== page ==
It feels today as if inflation is everywhere. You read about inflation in the paper, hear about it on the news and feel it in your pocketbook. Just this week, Sept. 21, the feds raised rates the highest its been since the global financial crisis in 2008. In other words, rising inflation is impacting our lives in multiple ways. For individuals contemplating divorce, it is important to consider both the negative and positive effects inflation may have on a divorce settlement.
Let’s start with the good news first. Home values remain high in part due to inflation. According to the Federal Reserve Board, the median sales price for a home located in the Midwest was $412,400 as of June. For many couples, the marital home tends to be the largest asset that the marriage holds. This means that a divorcing couple who agree to sell the marital home, can take advantage of the current inflated market and likely obtain top dollar for the marital home.
Here’s the bad news. Separating couples may find it difficult to secure new housing following the sale of the marital home. Higher mortgage rates and home prices are reducing affordability for buyers and driving up demand for rental accommodations. However, those individuals who can wait out the inflated housing market by living with friends and family can fare well following the sale of the marital home.
In other not so great news, separating couples are going to find that their dollar isn’t going as far as it once did. It is normal for separating couples to feel some financial pinch since uncoupling typically results in a reduction of household income (two incomes divided by two) but an increase in household expenses given the running of two households. However, due to inflation, that financial pinch has been upgraded to a financial squeeze. According to Reuters, food prices increased more than 11.4% over the past year. Further, household furnishings, motor vehicles, prescription costs and health care prices all increased by at least 0.4% over the last month. This means that a newly single individual will not only have to deal with the loss of their former spouse’s income, but will also have to manage an increase in regular household expenses.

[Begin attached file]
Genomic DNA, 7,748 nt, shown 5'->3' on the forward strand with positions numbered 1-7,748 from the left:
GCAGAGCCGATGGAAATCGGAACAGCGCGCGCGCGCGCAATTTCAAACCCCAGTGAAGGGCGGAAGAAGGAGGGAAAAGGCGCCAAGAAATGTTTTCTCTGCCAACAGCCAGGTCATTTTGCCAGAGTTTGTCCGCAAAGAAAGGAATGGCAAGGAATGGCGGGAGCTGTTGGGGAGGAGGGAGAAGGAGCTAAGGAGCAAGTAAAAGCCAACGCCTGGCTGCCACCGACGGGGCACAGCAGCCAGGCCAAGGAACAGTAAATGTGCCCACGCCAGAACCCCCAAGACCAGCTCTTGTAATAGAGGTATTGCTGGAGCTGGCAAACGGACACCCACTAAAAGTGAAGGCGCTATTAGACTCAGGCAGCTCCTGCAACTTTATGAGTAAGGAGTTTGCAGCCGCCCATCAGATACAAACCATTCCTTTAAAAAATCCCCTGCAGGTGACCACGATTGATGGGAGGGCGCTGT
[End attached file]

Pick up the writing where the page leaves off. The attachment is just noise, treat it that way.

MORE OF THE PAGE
If you are considering divorce in this current economy, it is a good idea to not only speak with an attorney, but also a financial planner. Both professionals can assist you in deciding what assets of the marriage will help you the most while also helping you understand your post-divorce financial life.
This article originally appeared as a column for the Cleveland Jewish News.